menu was wildly eclectic. It included The Corporation, an acclaimed documentary that diagnoses the institution of capitalism as a psychopath; Seven Times Lucky, a caper movie that Variety deemed better than David Mamet; The Saddest Music in the World, a surreal fantasy about a glass-legged beer baroness (Isabella Rossellini) in Depression-era Winnipeg; and Raspberry Reich, a camp, mockCommunist pageant of hard-core porn.

SUNDANCE ¡s a festival of discovery,’ the scrappy proving ground’ on the frontier of American indie cinema

Meanwhile, two Canadian marvels of multicultural romance, Touch of Pink and A Silent Love, struck a chord with audiences. These fresh feature debuts are both about triangles involving an unorthodox couple and an inescapable mother. And both are laced with homages to old movies. In the ongoing quest to concoct a Canadian romantic comedy, Touch of Pink resembles a cross between Bollywood/Hollywood and Mambo Italiano, but is better than both.

Written and directed by Tanzanian-born Ian Iqbal Rashid, who divides his life between London and Toronto, it’s the story of Alim (Jimi Mistry), an Ismaili Canadian in London who tries to keep his gay relationship in the closet when his overbearing mother shows up from Toronto. An inspired touch is a droll star turn by Kyle MacLachlan, who plays Alim’s imaginary friend— the dapper ghost of Cary Grant.

flamboyant, no less compelling. A Montreal film professor (Noel Burton) finds a Mexican mail-order bride on the Internet, then falls for her mother after he moves them to Montreal. More subtle than it sounds, this bilingual love story comes from Argentine-born director Federico Hidalgo. Subverting cliché, he brings a warm, uncomplicated realism to a tangled intersection of age, gender and culture. And you have to love a movie in which a Mexican—played by the magnetic Vanessa Bauche (Amores Perros)—uses a coffeetable book on Canada as an offensive weapon.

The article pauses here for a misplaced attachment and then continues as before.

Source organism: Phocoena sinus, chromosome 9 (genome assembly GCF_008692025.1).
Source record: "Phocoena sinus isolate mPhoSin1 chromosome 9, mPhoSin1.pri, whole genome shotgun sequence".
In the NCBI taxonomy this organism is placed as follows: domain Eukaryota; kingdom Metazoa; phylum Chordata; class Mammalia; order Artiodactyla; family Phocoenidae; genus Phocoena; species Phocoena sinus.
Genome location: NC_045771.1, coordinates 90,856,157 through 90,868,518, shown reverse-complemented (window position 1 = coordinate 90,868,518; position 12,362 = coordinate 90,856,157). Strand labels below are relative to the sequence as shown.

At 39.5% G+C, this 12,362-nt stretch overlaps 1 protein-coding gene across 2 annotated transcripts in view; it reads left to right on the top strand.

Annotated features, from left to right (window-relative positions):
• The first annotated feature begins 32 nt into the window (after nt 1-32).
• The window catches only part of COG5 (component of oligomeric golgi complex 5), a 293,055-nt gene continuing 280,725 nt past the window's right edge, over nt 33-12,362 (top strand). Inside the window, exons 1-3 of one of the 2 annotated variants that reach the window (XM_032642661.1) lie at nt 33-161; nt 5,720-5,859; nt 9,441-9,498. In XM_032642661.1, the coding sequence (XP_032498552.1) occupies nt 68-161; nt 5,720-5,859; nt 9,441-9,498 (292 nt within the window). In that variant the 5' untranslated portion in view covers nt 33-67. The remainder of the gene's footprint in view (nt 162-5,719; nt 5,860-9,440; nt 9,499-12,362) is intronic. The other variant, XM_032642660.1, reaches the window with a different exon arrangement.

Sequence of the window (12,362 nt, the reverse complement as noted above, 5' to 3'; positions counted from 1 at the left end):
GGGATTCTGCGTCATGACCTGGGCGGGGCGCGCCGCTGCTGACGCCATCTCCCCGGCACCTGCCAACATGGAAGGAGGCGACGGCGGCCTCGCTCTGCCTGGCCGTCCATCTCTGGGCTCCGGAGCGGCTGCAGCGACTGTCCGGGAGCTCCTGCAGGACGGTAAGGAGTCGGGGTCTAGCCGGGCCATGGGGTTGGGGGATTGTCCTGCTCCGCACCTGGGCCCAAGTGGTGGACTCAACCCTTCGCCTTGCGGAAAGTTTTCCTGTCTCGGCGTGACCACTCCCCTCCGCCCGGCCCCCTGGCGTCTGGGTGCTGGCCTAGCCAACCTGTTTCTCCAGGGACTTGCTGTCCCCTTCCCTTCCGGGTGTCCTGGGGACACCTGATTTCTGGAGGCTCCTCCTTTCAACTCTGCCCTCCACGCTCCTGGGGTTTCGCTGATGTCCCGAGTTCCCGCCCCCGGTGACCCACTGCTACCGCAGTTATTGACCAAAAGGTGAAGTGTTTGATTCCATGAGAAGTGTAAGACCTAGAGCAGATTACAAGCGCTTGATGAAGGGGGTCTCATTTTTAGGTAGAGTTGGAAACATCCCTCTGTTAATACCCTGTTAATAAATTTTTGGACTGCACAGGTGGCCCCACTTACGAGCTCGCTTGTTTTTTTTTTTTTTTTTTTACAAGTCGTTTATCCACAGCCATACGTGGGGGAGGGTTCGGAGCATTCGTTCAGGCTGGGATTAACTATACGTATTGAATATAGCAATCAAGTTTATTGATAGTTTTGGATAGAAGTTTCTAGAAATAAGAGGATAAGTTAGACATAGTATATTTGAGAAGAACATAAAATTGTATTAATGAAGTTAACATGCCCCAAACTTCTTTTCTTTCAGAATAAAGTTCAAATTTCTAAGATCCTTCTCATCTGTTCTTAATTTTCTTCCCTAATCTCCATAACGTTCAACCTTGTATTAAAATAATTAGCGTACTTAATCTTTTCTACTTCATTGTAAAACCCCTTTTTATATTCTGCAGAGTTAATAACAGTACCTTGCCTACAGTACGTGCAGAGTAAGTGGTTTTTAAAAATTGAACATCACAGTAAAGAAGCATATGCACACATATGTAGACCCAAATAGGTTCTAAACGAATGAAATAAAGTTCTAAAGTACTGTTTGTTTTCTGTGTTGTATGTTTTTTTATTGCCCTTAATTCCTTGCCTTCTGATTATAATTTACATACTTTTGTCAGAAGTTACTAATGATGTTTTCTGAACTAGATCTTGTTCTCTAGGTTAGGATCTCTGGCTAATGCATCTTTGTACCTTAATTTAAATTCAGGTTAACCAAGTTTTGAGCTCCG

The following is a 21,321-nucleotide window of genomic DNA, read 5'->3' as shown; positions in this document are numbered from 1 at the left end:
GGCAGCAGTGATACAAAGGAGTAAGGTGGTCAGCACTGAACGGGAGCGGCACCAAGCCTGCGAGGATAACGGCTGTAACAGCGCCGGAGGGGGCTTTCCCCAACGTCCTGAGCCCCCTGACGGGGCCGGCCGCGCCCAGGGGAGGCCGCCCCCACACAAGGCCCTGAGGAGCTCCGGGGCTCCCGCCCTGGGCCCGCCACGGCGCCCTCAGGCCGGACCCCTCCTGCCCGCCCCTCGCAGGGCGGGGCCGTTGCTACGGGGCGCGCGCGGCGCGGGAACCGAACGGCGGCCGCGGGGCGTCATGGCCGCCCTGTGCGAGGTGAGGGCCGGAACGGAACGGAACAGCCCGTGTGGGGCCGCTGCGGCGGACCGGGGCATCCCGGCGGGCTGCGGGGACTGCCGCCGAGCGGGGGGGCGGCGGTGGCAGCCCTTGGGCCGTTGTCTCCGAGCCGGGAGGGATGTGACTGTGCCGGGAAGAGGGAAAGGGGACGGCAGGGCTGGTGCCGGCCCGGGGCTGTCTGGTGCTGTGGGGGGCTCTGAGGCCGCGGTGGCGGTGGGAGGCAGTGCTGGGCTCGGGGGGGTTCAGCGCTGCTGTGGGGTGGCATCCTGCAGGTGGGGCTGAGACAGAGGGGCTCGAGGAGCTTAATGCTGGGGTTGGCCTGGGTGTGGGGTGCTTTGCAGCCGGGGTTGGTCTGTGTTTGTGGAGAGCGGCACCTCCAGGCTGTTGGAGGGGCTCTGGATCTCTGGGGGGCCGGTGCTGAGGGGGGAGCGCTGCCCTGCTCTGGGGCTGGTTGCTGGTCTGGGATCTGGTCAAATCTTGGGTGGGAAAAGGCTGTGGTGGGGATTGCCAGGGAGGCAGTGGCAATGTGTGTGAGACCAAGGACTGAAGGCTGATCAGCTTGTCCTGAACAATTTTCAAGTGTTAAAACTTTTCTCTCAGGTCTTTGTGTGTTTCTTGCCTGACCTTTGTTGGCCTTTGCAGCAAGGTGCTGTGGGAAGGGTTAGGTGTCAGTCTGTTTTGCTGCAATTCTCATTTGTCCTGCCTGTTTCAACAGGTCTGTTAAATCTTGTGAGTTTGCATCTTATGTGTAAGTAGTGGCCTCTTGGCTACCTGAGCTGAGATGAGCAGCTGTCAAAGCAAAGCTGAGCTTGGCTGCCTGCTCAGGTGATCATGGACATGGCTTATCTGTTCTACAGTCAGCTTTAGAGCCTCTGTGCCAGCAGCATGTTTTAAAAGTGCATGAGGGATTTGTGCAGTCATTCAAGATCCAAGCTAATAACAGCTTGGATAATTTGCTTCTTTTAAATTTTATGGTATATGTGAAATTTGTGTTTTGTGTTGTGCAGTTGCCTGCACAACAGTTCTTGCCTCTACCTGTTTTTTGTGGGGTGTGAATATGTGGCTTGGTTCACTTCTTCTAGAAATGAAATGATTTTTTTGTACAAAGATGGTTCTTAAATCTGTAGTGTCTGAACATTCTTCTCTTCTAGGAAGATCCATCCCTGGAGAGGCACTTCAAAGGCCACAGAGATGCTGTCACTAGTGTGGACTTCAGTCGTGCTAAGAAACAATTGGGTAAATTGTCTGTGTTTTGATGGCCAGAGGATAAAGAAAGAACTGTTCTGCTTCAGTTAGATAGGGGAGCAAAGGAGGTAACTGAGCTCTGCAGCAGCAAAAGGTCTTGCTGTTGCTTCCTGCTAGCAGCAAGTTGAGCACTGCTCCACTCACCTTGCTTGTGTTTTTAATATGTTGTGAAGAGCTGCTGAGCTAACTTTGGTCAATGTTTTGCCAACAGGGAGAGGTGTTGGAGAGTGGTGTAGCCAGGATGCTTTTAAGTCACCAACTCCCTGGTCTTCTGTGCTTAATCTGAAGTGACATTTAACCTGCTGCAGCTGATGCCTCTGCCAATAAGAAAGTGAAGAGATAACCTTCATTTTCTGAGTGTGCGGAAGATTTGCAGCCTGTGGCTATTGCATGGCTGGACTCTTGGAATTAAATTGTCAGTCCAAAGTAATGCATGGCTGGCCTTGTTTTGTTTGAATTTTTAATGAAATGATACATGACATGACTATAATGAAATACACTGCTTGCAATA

Latin America provided some of the festival’s most powerful content—notably Man« Full of Grace, a Spanish-language HBO drama about young drug mules. This first feature from American director Joshua Marston stars novice Colombian actress Catalina Sandino Moreno in a heartbreaking performance. She plays a pregnant 17-year-old who quits a job stripping thorns off roses to work as a drug mule, flying to New York with a payload of heroin in her belly.

The Motorcycle Diaries offered a more uplifting Latin American odyssey. Adapted

from the journals of Ernesto (Che) Guevara, it stars Mexican heartthrob Gael Garcia Bernal (T tu mamá también) as the young Che, an asthmatic medical student who takes a nine-month motorbike jaunt through South America with a friend in 1952. Exquisitely directed by Brazil’s Walter Salles (Central Station), this contemplative buddy movie explores a hidden continent and a hidden character—an embryonic revolutionary discovering a landscape of injustice.

Throughout the festival, I kept bumping into ghosts of bygone revolution. After The Motorcycle Diaries, I walked into a midnight screening of Raspberry Reich to see a man fellating a pistol in front of a wall-sized poster of Che. This German-made porno satire, by Canadian bad boy Bruce LaBruce, mixes terrorism, hard-core sex, and a Godardian barrage of slogans such as “The revolution is my boyfriend” and “Death to the fascist insect.” The latter was coined by the guerrilla sect that kidnapped Patricia Hearst in 1974—and it popped up again in a fascinating documentary called Neverland: The Rise and Fall of the Symbionese Liberation Army.